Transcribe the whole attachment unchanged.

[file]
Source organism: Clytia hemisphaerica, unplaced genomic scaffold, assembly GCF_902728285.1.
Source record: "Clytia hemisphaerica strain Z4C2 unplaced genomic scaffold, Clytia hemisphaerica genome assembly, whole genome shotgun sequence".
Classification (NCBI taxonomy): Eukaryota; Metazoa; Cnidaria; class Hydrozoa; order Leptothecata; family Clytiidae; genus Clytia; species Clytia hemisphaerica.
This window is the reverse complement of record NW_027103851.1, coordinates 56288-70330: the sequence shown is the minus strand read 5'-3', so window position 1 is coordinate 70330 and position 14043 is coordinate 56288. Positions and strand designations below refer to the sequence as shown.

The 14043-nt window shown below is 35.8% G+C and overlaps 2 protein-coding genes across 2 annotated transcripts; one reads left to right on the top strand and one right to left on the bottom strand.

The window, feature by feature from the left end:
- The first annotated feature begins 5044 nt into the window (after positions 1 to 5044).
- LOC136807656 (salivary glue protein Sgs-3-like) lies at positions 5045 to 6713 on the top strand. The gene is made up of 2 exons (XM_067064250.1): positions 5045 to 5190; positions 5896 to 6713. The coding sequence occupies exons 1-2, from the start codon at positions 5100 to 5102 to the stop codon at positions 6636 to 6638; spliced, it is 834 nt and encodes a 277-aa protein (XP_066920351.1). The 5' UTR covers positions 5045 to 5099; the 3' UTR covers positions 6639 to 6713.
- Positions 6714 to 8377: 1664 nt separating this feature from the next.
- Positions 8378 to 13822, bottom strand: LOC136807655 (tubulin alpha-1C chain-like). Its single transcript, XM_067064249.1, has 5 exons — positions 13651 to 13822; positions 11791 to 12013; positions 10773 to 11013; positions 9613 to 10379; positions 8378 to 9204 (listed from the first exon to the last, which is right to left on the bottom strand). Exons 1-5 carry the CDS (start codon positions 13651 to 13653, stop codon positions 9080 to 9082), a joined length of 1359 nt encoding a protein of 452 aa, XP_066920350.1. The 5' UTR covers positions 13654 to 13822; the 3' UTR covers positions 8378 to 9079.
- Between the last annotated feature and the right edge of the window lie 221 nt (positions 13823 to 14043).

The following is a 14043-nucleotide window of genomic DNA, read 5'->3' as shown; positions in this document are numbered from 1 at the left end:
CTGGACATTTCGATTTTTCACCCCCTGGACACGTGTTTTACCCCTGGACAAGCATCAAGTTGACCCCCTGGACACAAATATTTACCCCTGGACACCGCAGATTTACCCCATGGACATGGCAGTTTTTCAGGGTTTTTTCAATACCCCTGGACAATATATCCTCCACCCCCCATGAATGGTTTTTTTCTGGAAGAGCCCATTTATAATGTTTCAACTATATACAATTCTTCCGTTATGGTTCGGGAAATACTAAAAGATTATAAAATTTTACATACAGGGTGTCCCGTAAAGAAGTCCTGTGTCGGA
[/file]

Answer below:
Source organism: Clytia hemisphaerica, unplaced genomic scaffold, assembly GCF_902728285.1.
Source record: "Clytia hemisphaerica strain Z4C2 unplaced genomic scaffold, Clytia hemisphaerica genome assembly, whole genome shotgun sequence".
Classification (NCBI taxonomy): Eukaryota; Metazoa; Cnidaria; class Hydrozoa; order Leptothecata; family Clytiidae; genus Clytia; species Clytia hemisphaerica.
This window is the reverse complement of record NW_027103851.1, coordinates 56288-70330: the sequence shown is the minus strand read 5'-3', so window position 1 is coordinate 70330 and position 14043 is coordinate 56288. Positions and strand designations below refer to the sequence as shown.

The 14043-nt window shown below is 35.8% G+C and overlaps 2 protein-coding genes across 2 annotated transcripts; one reads left to right on the top strand and one right to left on the bottom strand.

The window, feature by feature from the left end:
- The first annotated feature begins 5044 nt into the window (after positions 1 to 5044).
- LOC136807656 (salivary glue protein Sgs-3-like) lies at positions 5045 to 6713 on the top strand. The gene is made up of 2 exons (XM_067064250.1): positions 5045 to 5190; positions 5896 to 6713. The coding sequence occupies exons 1-2, from the start codon at positions 5100 to 5102 to the stop codon at positions 6636 to 6638; spliced, it is 834 nt and encodes a 277-aa protein (XP_066920351.1). The 5' UTR covers positions 5045 to 5099; the 3' UTR covers positions 6639 to 6713.
- Positions 6714 to 8377: 1664 nt separating this feature from the next.
- Positions 8378 to 13822, bottom strand: LOC136807655 (tubulin alpha-1C chain-like). Its single transcript, XM_067064249.1, has 5 exons — positions 13651 to 13822; positions 11791 to 12013; positions 10773 to 11013; positions 9613 to 10379; positions 8378 to 9204 (listed from the first exon to the last, which is right to left on the bottom strand). Exons 1-5 carry the CDS (start codon positions 13651 to 13653, stop codon positions 9080 to 9082), a joined length of 1359 nt encoding a protein of 452 aa, XP_066920350.1. The 5' UTR covers positions 13654 to 13822; the 3' UTR covers positions 8378 to 9079.
- Between the last annotated feature and the right edge of the window lie 221 nt (positions 13823 to 14043).

The following is a 14043-nucleotide window of genomic DNA, read 5'->3' as shown; positions in this document are numbered from 1 at the left end:
CTGGACATTTCGATTTTTCACCCCCTGGACACGTGTTTTACCCCTGGACAAGCATCAAGTTGACCCCCTGGACACAAATATTTACCCCTGGACACCGCAGATTTACCCCATGGACATGGCAGTTTTTCAGGGTTTTTTCAATACCCCTGGACAATATATCCTCCACCCCCCATGAATGGTTTTTTTCTGGAAGAGCCCATTTATAATGTTTCAACTATATACAATTCTTCCGTTATGGTTCGGGAAATACTAAAAGATTATAAAATTTTACATACAGGGTGTCCCGTAAAGAAGTCCTGTGTCGGA